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Flashcards in Development of the Heart Deck (37)
1

From what tissue does the heart develop?

The cardiogenic mesoderm (originally above the end of the neural tube in development)

2

What is mesenchyme?

A loosely organized, mainly mesodermal embryonic tissue which develops into connective and skeletal tissues, including blood and lymph.

3

Describe the formation of the endocardial tubes in heart development

Angiogenic clusters in the carcinogenic mesoderm join to form the left and right endocardial tubes; each tube has a cranial, dorsal aorta (outflow tract) and a caudal, vitelloumbilical vein (the inflow tract)

4

Describe the development of the primitive heart tube in embryological heart development

> At day 21 the endocardial tubes fuse to form the primitive heart tube, and here the ventricular primordial lies above the 'atria'
> The mesoderm from the foregut forms the external layer of this primitive gut tube and this is the primitive myocardium
> The vitelloumbilical vein is replaced by the sinus venous which acts as the inflow tract
> The primitive ventricle expands to become the left ventricle
> The interventricular sulcus separates the primitive ventricle from the bulbs cordis

5

At what day does the embryological heart start beating?

At day 22

6

Describe heart looping in embryological development of the heart.

The primitive heart lengthens, but because the ends are fixed in place, this forces the heart to bulge and twist within the pericardial sac which leads to heart looping at around day 22

7

Describe septum formation in cardiac development. At what time-scale does this occur?

At about 28 days gestation the atrioventricular canal becomes divided; there is growth of the dorsal and ventral endocardial cushions which grow and fuse together. At this point there is no communication between the atria and right ventricle, there is communication between the common atria into the left ventricle and then into the right ventricle and therefore when the inter ventricular septum forms the AV canal has to shift to the right in order to allow direct communication between both atria and ventricles.

8

Describe atrial partitioning in cardiac development

At the same time as septum formation, the septum primum begins to grow from the dorsal atrial wall towards the endocardial cushions where they fuse. Perforations of the upper portion of the septum primum occur as a result of apoptosis (this is the ostium secundum). After the fusion of the septum primum, this stimulates the growth of a strong, muscular septum just to the right of the septum primum known as the septum secundum.

The incomplete partition of the atrium formed by the septum secundum forms the foramen ovale and the remaining portion of the septum primum acts as the valve of the foramen ovale to prevent left to right atrial flow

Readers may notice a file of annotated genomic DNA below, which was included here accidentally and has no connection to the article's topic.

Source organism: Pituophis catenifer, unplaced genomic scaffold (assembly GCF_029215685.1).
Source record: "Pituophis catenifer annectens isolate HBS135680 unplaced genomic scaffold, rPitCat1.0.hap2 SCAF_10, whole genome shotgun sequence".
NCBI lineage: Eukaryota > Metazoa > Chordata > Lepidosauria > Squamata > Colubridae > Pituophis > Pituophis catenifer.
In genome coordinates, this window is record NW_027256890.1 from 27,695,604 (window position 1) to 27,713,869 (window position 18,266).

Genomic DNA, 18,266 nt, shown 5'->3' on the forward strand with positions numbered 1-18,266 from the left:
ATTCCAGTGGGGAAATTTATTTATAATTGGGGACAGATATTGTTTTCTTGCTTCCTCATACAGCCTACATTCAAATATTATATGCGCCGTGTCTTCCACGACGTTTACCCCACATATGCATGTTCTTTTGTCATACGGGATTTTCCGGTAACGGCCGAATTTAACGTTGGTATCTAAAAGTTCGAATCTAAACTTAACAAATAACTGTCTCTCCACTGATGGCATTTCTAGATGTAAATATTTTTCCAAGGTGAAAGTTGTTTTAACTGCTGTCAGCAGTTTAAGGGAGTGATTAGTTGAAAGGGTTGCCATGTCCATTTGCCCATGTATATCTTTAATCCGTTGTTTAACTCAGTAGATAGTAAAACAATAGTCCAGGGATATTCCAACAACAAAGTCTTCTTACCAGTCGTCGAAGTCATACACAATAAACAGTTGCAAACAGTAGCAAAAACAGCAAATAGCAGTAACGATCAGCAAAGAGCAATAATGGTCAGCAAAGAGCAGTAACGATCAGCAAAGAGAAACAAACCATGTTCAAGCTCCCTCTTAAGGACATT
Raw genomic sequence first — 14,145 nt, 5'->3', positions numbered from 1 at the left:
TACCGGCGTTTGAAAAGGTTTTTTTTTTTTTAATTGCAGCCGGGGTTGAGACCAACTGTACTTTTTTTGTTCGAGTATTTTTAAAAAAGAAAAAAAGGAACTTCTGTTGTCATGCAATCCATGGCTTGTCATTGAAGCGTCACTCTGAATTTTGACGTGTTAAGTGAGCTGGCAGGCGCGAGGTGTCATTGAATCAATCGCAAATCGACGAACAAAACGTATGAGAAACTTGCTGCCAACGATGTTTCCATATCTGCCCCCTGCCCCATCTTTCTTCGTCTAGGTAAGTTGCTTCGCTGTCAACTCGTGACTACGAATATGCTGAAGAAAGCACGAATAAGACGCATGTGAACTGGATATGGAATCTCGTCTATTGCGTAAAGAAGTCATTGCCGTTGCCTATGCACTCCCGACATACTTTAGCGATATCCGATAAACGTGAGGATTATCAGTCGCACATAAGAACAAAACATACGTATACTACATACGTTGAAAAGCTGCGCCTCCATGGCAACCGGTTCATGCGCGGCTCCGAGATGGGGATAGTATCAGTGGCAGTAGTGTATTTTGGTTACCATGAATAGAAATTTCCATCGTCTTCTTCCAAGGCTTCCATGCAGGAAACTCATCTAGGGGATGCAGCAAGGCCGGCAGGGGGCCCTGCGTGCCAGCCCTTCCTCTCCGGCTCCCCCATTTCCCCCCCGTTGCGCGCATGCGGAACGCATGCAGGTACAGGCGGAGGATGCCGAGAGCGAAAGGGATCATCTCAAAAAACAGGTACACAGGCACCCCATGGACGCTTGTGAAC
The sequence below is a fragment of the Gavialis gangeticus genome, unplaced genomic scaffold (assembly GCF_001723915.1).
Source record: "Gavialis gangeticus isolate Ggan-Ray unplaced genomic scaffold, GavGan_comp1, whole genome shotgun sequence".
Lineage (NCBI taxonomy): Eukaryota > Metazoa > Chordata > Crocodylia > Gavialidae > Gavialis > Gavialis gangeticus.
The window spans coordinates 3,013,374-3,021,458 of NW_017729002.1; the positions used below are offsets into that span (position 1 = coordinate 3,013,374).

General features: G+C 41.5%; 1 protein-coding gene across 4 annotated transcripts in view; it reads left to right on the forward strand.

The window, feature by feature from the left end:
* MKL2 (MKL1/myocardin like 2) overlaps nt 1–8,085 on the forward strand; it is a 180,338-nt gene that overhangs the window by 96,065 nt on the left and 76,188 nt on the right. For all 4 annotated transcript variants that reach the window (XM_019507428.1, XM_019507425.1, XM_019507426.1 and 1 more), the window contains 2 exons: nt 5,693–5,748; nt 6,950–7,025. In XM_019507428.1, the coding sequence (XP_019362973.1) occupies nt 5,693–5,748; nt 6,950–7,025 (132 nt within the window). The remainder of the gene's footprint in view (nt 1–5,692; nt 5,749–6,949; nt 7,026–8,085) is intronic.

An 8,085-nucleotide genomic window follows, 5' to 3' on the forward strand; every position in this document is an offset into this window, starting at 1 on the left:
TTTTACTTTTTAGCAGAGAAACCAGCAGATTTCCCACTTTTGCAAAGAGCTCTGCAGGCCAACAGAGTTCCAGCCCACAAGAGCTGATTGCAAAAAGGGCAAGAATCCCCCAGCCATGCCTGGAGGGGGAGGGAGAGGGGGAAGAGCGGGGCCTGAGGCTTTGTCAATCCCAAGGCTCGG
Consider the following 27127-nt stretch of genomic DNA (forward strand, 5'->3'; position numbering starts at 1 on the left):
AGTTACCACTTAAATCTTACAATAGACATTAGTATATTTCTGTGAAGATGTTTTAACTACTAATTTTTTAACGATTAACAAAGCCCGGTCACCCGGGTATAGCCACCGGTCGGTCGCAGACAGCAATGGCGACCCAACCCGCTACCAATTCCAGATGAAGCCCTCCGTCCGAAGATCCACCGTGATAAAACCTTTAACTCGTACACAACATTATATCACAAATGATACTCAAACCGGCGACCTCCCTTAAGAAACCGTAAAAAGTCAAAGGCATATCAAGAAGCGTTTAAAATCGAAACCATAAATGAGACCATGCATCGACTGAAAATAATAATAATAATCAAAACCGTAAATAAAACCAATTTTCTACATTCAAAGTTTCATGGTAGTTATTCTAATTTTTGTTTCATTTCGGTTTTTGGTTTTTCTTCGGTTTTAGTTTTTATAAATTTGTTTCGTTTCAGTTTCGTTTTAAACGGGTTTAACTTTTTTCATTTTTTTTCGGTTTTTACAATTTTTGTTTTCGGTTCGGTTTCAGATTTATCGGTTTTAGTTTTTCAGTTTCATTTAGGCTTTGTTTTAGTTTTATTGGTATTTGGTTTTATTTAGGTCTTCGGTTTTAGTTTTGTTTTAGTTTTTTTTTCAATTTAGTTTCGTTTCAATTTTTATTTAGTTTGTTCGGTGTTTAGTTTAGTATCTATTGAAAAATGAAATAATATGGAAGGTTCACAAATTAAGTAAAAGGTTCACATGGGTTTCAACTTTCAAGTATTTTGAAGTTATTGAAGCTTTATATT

9

Describe ventricle formation in cardiac development

At 28 days of gestation, the two ventricles begin to expand and new myocardium is added to the outside

10

Describe the partitioning of the outflow tract (aorta and pulmonary artery formation) in cardiac development

a. A septum forms from two pairs of swellings in the walls of the outflow tract (bulbar and truncal ridges) whereby two spiral mesodermal ridges grow from the inner walsl of the truncus arteriosus and bulbus cordis and twist around each other ad fuse to form a spiral aortico-pulmonary septum.
b. The septum fuses in the midline and also with the top of the muscular ventriclar septum.

11

What does the bulbus cordis give rise to?

Alongside the primitive ventricle it gives rise to the ventricles of the heart

12

What are endocardial cushions?

A subset of cells in the development of the heart that play a vital role in the proper formation of the heart septa.

13

What is the septum primum?

Works to separate the primitive atrium into right and left chambers

14

What is the ostium primum?

This is a small gap found below the septum primum before it fuses with the endocardial cushion and closes the ostium primum off completely

15

What is the ostium secundum?

A perforation in the superior part of the septum primum due to apoptosis (this forms the foramen ovale hole)

16

What is the septum secundum?

This septum grows downward from the upper wall of the atrium immediately to the right of the primary septum and ostium secundum. Shortly after birth it fuses with the septum primum, and closes the foramen ovale.

17

What is the foramen ovale formed from?

A gap in the septum secundum

18

What is the truncus arteriosus?

An arterial trunk that originates from both ventricles of the heart that later divides into the aorta and the pulmonary trunk.

19

Outline the stages involved in the development of the heart

1) Formation of endocardial tubes from angiogenic cluster
2) Formation of primitive heart tube from endocardial tube fusion
3) Heart looping
4) Septum formation